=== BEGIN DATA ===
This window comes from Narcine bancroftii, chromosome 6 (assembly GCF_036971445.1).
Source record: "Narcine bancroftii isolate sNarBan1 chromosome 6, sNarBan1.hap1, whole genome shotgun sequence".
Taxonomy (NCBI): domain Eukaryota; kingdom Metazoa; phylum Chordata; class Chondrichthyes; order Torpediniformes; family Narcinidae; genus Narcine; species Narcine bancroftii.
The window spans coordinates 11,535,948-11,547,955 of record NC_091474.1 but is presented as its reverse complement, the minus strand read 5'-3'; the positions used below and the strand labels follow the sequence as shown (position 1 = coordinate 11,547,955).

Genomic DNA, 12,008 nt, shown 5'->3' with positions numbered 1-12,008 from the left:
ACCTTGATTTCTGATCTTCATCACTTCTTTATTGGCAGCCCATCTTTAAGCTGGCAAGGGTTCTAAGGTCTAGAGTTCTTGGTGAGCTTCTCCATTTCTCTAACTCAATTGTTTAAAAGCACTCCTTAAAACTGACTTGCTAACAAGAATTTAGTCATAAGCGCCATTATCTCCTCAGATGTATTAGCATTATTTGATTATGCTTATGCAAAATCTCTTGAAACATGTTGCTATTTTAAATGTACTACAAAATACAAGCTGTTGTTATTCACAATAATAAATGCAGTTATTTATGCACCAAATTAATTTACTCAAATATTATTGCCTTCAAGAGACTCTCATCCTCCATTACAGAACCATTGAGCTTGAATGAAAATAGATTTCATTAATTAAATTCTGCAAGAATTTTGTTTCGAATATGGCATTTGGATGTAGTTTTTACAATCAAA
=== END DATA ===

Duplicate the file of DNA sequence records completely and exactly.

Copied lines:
This window comes from Narcine bancroftii, chromosome 6 (assembly GCF_036971445.1).
Source record: "Narcine bancroftii isolate sNarBan1 chromosome 6, sNarBan1.hap1, whole genome shotgun sequence".
Taxonomy (NCBI): domain Eukaryota; kingdom Metazoa; phylum Chordata; class Chondrichthyes; order Torpediniformes; family Narcinidae; genus Narcine; species Narcine bancroftii.
The window spans coordinates 11,535,948-11,547,955 of record NC_091474.1 but is presented as its reverse complement, the minus strand read 5'-3'; the positions used below and the strand labels follow the sequence as shown (position 1 = coordinate 11,547,955).

Genomic DNA, 12,008 nt, shown 5'->3' with positions numbered 1-12,008 from the left:
ACCTTGATTTCTGATCTTCATCACTTCTTTATTGGCAGCCCATCTTTAAGCTGGCAAGGGTTCTAAGGTCTAGAGTTCTTGGTGAGCTTCTCCATTTCTCTAACTCAATTGTTTAAAAGCACTCCTTAAAACTGACTTGCTAACAAGAATTTAGTCATAAGCGCCATTATCTCCTCAGATGTATTAGCATTATTTGATTATGCTTATGCAAAATCTCTTGAAACATGTTGCTATTTTAAATGTACTACAAAATACAAGCTGTTGTTATTCACAATAATAAATGCAGTTATTTATGCACCAAATTAATTTACTCAAATATTATTGCCTTCAAGAGACTCTCATCCTCCATTACAGAACCATTGAGCTTGAATGAAAATAGATTTCATTAATTAAATTCTGCAAGAATTTTGTTTCGAATATGGCATTTGGATGTAGTTTTTACAATCAAA